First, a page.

CHINESE SCIENTISTS DEVELOP FUNGUS-RESISTANT COTTON
Cotton (Gossypium hirsutum) is an allotetraploid species. This makes mutants difficult to generate by traditional approaches due to gene redundancy. The team of Zhennan Zhang from the Institute of Microbiology of the Chinese Academy of Science used the CRISPR-Cas9system to confer fungal resistance to cotton through editing of the Gh14-3-3d gene.
In T0 transgenic plants, several mutations at the expected target site were detected in the allotetraploid cotton At or Dt subgenomes. These same mutations were also found to be stably transmitted to the next generation. These mutations in the At and Dt subgenomes also segregated in the T1 transgenic plants following Mendelian law.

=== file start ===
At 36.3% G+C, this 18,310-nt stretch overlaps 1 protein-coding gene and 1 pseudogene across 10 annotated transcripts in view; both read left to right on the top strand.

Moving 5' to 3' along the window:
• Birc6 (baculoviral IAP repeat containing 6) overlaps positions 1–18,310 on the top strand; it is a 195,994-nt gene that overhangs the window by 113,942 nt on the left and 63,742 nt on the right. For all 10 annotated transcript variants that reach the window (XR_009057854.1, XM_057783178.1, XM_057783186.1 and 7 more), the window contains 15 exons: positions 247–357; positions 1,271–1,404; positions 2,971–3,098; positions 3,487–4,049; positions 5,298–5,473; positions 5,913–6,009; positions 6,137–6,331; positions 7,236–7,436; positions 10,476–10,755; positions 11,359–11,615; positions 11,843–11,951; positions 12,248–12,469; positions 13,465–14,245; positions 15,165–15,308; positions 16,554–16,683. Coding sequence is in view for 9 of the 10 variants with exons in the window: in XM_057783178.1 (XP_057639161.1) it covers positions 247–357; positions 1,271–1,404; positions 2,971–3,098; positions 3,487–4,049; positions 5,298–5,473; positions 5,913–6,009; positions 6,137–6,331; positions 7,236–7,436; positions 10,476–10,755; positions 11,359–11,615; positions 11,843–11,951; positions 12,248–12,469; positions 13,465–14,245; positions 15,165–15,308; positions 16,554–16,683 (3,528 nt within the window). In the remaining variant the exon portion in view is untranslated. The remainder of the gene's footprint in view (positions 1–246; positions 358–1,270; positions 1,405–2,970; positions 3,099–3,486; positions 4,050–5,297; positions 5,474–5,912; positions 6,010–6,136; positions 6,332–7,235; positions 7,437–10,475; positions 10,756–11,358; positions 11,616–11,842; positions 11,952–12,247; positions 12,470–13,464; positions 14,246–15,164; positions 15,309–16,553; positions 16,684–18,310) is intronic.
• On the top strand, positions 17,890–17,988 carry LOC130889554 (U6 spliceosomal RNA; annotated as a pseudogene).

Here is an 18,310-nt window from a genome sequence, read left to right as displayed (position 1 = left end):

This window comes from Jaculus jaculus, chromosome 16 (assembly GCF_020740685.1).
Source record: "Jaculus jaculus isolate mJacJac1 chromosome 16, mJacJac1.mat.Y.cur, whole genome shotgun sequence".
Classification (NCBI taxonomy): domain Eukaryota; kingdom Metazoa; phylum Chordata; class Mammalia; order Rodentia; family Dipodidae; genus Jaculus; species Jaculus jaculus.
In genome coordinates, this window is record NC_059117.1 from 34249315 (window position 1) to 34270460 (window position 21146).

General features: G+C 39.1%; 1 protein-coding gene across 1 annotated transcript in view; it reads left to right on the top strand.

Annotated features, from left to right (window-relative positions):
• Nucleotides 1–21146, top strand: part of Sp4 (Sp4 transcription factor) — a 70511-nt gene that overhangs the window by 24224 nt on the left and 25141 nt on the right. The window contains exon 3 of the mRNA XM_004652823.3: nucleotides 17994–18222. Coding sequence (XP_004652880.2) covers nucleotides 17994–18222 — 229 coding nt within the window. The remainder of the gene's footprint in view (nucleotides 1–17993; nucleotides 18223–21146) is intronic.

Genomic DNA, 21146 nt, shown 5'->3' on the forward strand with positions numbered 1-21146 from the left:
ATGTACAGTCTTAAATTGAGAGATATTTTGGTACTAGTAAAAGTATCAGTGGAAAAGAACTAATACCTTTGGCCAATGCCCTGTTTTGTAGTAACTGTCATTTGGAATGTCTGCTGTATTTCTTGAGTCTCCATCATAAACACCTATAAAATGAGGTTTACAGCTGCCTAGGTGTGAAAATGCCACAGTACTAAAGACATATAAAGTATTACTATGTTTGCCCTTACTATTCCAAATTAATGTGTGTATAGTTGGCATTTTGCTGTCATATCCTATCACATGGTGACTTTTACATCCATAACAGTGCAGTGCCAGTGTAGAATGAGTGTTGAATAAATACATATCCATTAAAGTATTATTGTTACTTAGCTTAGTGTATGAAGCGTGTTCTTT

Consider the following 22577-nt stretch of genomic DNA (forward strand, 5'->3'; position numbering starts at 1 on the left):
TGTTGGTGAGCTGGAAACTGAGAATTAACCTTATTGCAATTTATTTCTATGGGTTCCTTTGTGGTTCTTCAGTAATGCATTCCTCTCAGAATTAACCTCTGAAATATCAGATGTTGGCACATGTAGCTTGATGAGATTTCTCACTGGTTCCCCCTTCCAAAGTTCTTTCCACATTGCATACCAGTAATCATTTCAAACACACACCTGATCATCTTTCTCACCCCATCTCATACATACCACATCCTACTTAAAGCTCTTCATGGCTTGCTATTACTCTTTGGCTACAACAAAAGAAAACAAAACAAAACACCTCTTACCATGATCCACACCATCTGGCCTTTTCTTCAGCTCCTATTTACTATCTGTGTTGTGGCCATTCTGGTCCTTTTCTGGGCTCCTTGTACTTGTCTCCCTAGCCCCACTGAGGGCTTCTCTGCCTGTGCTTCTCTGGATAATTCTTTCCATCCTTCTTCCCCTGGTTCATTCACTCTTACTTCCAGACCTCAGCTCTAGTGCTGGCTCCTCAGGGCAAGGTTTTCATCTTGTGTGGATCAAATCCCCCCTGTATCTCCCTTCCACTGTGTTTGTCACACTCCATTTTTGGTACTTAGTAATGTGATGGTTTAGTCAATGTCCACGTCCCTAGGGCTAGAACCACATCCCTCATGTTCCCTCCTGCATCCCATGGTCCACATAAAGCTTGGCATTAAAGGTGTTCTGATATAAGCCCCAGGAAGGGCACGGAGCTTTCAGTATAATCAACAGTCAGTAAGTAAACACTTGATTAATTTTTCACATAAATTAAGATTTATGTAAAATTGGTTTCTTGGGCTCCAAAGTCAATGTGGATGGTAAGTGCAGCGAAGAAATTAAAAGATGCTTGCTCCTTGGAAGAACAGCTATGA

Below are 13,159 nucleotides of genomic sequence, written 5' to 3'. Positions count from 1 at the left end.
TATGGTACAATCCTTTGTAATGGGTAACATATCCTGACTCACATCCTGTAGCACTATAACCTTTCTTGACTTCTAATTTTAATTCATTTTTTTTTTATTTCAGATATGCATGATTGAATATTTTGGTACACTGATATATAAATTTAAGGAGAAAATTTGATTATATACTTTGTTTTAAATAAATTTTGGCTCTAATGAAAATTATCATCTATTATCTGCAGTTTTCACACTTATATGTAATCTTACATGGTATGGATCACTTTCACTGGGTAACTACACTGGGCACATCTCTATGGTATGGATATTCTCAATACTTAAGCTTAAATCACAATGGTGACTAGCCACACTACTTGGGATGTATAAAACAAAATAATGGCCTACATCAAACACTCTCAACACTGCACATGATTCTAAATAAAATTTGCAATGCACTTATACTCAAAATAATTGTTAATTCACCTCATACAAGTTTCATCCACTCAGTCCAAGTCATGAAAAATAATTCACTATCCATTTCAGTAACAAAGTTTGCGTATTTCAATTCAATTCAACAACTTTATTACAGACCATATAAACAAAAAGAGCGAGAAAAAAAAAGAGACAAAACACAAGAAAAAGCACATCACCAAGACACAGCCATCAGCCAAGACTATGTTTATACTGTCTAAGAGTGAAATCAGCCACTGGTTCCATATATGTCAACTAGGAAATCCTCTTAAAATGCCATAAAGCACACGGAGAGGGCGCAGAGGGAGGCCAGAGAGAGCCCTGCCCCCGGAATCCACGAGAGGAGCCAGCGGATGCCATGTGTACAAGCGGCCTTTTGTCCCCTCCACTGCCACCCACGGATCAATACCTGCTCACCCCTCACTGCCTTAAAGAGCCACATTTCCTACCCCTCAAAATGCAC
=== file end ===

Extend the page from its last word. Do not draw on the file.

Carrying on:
Two homozygous Gh14-3-3d-edited transgene-free plants were chosen and designated as ce1 and ce2. Both lines exhibited high resistance to Verticillium dahliae infestation compared to the wildtype plants. These transgene-free lines can be used as a germplasm to breed disease-resistant cotton varieties.
For more information, read the article in Frontiers in Plant Science.